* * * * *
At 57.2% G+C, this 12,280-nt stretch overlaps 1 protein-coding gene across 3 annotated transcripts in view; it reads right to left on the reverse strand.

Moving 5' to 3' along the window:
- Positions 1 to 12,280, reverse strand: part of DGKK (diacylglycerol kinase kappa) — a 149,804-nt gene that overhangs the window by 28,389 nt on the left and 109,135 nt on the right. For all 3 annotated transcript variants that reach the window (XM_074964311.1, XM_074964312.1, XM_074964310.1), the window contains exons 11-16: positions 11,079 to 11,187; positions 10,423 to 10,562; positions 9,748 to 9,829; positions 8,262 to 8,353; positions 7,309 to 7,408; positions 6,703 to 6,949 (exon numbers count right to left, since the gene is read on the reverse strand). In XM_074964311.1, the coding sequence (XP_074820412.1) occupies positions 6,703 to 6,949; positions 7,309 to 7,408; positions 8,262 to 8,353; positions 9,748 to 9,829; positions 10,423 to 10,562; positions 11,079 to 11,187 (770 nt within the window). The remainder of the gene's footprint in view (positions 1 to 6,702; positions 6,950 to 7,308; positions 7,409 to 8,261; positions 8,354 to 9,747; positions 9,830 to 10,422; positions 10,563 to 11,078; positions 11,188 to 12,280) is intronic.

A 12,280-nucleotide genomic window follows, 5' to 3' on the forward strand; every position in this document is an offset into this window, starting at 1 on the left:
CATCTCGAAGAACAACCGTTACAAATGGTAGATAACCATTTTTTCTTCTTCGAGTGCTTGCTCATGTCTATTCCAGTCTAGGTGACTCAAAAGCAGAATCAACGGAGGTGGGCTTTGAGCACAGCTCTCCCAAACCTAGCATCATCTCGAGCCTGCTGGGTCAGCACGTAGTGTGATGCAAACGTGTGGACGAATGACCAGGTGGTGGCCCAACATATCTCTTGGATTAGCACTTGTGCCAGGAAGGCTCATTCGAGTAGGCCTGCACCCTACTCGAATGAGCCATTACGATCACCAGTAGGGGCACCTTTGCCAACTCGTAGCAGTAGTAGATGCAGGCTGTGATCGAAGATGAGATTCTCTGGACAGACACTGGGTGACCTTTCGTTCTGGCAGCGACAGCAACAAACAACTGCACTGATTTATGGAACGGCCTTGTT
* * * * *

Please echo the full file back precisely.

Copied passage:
At 57.2% G+C, this 12,280-nt stretch overlaps 1 protein-coding gene across 3 annotated transcripts in view; it reads right to left on the reverse strand.

Moving 5' to 3' along the window:
- Positions 1 to 12,280, reverse strand: part of DGKK (diacylglycerol kinase kappa) — a 149,804-nt gene that overhangs the window by 28,389 nt on the left and 109,135 nt on the right. For all 3 annotated transcript variants that reach the window (XM_074964311.1, XM_074964312.1, XM_074964310.1), the window contains exons 11-16: positions 11,079 to 11,187; positions 10,423 to 10,562; positions 9,748 to 9,829; positions 8,262 to 8,353; positions 7,309 to 7,408; positions 6,703 to 6,949 (exon numbers count right to left, since the gene is read on the reverse strand). In XM_074964311.1, the coding sequence (XP_074820412.1) occupies positions 6,703 to 6,949; positions 7,309 to 7,408; positions 8,262 to 8,353; positions 9,748 to 9,829; positions 10,423 to 10,562; positions 11,079 to 11,187 (770 nt within the window). The remainder of the gene's footprint in view (positions 1 to 6,702; positions 6,950 to 7,308; positions 7,409 to 8,261; positions 8,354 to 9,747; positions 9,830 to 10,422; positions 10,563 to 11,078; positions 11,188 to 12,280) is intronic.

A 12,280-nucleotide genomic window follows, 5' to 3' on the forward strand; every position in this document is an offset into this window, starting at 1 on the left:
CATCTCGAAGAACAACCGTTACAAATGGTAGATAACCATTTTTTCTTCTTCGAGTGCTTGCTCATGTCTATTCCAGTCTAGGTGACTCAAAAGCAGAATCAACGGAGGTGGGCTTTGAGCACAGCTCTCCCAAACCTAGCATCATCTCGAGCCTGCTGGGTCAGCACGTAGTGTGATGCAAACGTGTGGACGAATGACCAGGTGGTGGCCCAACATATCTCTTGGATTAGCACTTGTGCCAGGAAGGCTCATTCGAGTAGGCCTGCACCCTACTCGAATGAGCCATTACGATCACCAGTAGGGGCACCTTTGCCAACTCGTAGCAGTAGTAGATGCAGGCTGTGATCGAAGATGAGATTCTCTGGACAGACACTGGGTGACCTTTCGTTCTGGCAGCGACAGCAACAAACAACTGCACTGATTTATGGAACGGCCTTGTT